This project was interesting as it was the first team project out of class. My team managed to work almost entirely online, with very little in-person communication, a feat that can often be hard to achieve when doing a collaborative project. During the initial class time, we set up our basic idea and community that we wanted to study. At the end, we set up a Google Doc and worked on from there.
The collaborative process wasn’t all that difficult online, surprisingly. With Google Docs, we were able to live-update the document and make comments on sections in real time to discuss our views on the direction the project was headed. Our finished product is very different from the original draft we had at the end of class. We added items to our kit that we thought would work and deleted items that we did not like. The overall process was still very fluid even though we did not have that face-to-face collaboration that is generally seen as more effective.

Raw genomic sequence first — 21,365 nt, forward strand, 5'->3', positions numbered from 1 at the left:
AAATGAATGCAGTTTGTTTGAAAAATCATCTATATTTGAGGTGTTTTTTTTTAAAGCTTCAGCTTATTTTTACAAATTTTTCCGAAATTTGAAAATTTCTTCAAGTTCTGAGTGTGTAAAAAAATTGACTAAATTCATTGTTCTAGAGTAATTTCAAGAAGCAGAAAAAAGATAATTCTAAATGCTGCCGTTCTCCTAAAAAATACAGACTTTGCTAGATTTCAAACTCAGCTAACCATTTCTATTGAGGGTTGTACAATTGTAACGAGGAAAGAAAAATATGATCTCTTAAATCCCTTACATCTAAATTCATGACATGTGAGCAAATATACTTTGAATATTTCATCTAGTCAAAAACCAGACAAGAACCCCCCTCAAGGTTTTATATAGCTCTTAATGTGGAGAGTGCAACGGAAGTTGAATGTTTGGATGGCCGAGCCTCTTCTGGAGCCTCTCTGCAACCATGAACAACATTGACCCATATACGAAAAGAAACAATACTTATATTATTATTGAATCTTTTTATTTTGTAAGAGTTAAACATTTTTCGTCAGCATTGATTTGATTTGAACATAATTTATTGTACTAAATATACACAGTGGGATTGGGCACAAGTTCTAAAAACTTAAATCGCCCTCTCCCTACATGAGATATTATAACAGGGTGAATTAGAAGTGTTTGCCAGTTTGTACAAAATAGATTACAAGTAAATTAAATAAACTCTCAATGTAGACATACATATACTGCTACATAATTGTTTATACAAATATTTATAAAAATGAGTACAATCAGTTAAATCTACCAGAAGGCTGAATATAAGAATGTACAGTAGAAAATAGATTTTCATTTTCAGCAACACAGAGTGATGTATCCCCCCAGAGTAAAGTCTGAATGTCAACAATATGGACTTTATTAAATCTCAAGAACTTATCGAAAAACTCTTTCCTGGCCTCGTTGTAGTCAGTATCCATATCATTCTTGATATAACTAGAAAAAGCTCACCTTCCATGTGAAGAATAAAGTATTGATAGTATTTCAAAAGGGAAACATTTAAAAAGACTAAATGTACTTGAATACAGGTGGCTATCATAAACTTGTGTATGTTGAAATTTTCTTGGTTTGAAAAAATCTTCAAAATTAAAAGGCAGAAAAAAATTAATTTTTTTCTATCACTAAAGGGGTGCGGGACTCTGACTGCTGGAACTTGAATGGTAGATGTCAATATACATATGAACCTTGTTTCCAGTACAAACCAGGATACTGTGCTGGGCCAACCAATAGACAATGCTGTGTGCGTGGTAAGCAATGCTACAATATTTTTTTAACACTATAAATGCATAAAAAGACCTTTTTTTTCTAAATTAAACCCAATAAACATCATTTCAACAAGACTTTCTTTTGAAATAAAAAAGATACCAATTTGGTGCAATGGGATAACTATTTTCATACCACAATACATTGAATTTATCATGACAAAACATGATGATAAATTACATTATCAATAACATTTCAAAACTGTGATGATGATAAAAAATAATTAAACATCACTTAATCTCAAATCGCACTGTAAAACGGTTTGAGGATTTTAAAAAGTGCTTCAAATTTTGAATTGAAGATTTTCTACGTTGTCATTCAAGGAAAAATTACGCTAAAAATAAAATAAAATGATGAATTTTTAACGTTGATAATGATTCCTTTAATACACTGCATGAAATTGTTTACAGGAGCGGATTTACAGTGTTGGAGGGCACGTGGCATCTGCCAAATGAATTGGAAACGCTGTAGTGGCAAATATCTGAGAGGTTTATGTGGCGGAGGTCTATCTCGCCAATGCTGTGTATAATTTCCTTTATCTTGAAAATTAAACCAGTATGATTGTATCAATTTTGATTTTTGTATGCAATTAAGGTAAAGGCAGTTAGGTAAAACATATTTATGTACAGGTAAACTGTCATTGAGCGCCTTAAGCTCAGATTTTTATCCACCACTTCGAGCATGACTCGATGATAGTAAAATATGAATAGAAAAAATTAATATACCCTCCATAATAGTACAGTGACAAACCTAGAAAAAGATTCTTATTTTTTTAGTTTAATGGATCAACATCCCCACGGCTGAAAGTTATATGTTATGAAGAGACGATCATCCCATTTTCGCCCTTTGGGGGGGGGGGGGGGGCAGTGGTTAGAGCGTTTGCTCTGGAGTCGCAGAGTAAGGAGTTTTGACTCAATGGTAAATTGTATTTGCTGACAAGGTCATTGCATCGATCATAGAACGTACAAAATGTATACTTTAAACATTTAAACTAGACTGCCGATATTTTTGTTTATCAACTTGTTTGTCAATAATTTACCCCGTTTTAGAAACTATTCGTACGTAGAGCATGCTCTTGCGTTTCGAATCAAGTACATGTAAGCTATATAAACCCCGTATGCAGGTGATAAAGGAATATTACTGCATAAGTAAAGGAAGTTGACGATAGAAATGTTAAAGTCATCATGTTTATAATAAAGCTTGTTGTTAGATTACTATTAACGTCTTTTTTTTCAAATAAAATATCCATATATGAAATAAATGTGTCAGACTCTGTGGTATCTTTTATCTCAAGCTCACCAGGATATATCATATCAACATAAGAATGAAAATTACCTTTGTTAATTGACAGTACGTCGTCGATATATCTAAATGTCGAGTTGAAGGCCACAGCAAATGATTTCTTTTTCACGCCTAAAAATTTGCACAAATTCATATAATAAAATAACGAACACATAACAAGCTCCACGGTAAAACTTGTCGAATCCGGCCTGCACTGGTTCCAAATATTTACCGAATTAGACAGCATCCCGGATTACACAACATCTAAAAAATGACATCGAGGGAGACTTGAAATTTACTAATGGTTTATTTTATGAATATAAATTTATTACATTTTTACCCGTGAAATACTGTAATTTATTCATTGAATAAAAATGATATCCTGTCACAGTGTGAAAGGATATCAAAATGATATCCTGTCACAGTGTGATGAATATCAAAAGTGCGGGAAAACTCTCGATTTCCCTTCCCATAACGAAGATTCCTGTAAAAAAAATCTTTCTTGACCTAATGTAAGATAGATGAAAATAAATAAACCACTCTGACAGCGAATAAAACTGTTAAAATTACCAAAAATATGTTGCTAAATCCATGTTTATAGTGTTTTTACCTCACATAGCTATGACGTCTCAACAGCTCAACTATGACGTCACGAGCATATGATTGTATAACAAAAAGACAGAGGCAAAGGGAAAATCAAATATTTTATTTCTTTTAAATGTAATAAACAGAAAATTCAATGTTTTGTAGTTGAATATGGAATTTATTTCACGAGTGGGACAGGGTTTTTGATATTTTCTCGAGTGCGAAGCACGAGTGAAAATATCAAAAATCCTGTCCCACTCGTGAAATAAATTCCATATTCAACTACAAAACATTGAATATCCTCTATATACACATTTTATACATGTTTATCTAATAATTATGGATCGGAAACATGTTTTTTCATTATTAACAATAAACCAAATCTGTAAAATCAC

The final kit we created should provide a lot of interesting perspectives from the competitive eating community. We created several activities to try and see how different competitive eaters think without asking them direct questions. Possible flaws of these activities are that they may provide us with no good conclusion. The main purpose of many of our activities is to see trends among competitive eaters, but it may turn out that no trend exists. These activities could provide us with data that tells us nothing more about this community and does not set them apart from any other person.
This, however, is a common flaw in many kits. There is no way to know if the items and activities surrounding the kit will actually provide useful information. Often, however, these items lead to a totally different insight into the community that was never expected. This is the benefit of a kit. There may be no valuable insight gained, but sometimes there is insight that was not even expected.